Interaction of Programmed Death-1 and Programmed Death-1 Ligand-1 Contributes to Testicular Immune Privilege

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Abstract

Background.

Immune responses are tempered in immunologically privileged sites including the testis. Previous studies have shown that islet transplantation in the testis significantly prolongs islet allograft survival. However, mechanisms underlying testicular immune privilege and intratesticular allograft survival remain unclear.

Methods.

Allogeneic murine islets were transplanted in the testis. Programmed death-1 ligand-1 (PD-L1) expression was detected by immunohistochemstry and real-time polymerase chain reaction. Infiltrating T-cell proliferation was measured by bromodeoxyuridine uptakes, whereas their apoptosis was quantified by terminal deoxynucleotide transferase-mediated dUTP nick-end labeling methods. Transgenic T cells were used to track allospecific memory T-cell generation.

Results.

We found that programmed death-1 (PD-1):PD-L1 negative costimulation is essential for prolonged survival of intratesticular islet allografts, as blocking PD-L1 or PD-1, but not PD-L2 and cytotoxic T-lymphocyte antigen 4, abrogated long-term survival of intratesticular islet allografts. As controls, blocking PD-1 or PD-L1 did not significantly accelerate the acute rejection of islet allografts transplanted under the renal capsule, a conventional islet-grafting site. We also found for the first time that PD-L1 is constitutively expressed mainly by spermatocytes and spermatids in seminiferous tubules of the testis. Moreover, infiltrating T cells underwent less vigorous proliferation but faster apoptosis in the testis than in the kidney. Blocking PD-1:PD-L1 costimulation largely abolished the suppression of T-cell proliferation and acceleration of T-cell apoptosis. Importantly, testicular immune privilege significantly suppressed the generation and proliferation of donor-specific memory CD8+ T cells.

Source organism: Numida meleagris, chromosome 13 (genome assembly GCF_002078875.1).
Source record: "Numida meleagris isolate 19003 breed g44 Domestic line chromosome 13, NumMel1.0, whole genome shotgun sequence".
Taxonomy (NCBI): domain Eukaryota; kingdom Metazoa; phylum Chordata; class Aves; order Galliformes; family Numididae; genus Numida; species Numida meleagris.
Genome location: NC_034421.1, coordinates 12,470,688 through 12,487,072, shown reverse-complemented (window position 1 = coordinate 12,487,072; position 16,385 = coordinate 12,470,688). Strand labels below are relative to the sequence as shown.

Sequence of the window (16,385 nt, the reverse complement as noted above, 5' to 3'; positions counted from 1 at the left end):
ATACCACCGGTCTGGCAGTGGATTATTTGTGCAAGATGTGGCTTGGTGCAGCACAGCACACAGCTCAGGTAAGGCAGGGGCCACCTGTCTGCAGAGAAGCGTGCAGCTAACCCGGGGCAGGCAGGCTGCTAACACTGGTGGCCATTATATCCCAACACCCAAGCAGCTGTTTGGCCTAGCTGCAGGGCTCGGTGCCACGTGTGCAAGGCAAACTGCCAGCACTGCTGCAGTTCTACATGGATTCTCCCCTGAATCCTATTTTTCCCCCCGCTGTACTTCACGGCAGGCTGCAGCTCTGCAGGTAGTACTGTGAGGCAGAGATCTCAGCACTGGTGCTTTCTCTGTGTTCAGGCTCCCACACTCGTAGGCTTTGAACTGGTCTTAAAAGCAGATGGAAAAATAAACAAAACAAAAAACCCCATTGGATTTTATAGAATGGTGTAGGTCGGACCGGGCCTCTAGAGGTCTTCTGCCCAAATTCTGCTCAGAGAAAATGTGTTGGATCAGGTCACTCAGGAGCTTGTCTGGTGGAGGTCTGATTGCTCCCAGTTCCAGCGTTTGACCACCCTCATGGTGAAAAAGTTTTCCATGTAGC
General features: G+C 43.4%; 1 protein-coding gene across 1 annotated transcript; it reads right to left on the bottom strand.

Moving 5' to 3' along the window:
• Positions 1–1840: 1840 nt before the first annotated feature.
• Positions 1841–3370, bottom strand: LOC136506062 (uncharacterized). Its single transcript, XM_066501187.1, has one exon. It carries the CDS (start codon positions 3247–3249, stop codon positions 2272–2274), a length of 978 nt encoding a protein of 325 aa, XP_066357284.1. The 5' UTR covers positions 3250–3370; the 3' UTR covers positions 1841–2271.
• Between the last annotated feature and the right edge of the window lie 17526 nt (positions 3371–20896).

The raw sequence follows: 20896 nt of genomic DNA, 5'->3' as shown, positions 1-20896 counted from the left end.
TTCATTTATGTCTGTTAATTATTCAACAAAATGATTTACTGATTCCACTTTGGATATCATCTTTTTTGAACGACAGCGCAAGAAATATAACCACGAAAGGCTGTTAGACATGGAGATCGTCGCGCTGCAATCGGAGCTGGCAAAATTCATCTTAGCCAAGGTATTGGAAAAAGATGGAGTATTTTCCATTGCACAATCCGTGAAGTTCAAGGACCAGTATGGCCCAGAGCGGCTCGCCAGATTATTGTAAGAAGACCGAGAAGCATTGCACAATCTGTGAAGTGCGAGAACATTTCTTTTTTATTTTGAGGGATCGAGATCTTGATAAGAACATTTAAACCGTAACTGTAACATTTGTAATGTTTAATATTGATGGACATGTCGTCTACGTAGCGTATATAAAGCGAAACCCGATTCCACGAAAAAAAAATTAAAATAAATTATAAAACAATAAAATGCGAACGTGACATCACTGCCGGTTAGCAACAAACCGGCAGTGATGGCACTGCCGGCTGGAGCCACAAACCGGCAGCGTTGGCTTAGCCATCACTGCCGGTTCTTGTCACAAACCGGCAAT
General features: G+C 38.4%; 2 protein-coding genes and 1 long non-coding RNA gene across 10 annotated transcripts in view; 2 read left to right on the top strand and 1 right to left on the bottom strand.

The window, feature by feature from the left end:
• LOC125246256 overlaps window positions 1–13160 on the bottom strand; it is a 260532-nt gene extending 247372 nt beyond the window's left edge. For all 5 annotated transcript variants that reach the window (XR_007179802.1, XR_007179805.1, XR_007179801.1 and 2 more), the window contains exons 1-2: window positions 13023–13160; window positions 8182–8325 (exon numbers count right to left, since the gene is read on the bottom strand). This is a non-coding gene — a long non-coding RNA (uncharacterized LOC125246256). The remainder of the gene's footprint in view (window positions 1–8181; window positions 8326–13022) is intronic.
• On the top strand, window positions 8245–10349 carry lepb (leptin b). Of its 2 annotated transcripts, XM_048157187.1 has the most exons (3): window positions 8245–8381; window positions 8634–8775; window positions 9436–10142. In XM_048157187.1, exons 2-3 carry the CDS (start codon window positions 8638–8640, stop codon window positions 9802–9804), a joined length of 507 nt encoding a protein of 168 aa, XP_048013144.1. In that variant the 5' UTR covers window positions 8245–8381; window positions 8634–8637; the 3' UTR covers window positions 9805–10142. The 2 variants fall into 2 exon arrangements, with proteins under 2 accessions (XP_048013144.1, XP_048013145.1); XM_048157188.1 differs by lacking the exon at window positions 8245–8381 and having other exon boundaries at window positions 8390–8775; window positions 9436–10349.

Conclusions.

The constitutive expression of PD-L1 in the testis is an important mechanism underlying testicular immune privilege and long-term survival of intratesticular islet allografts.

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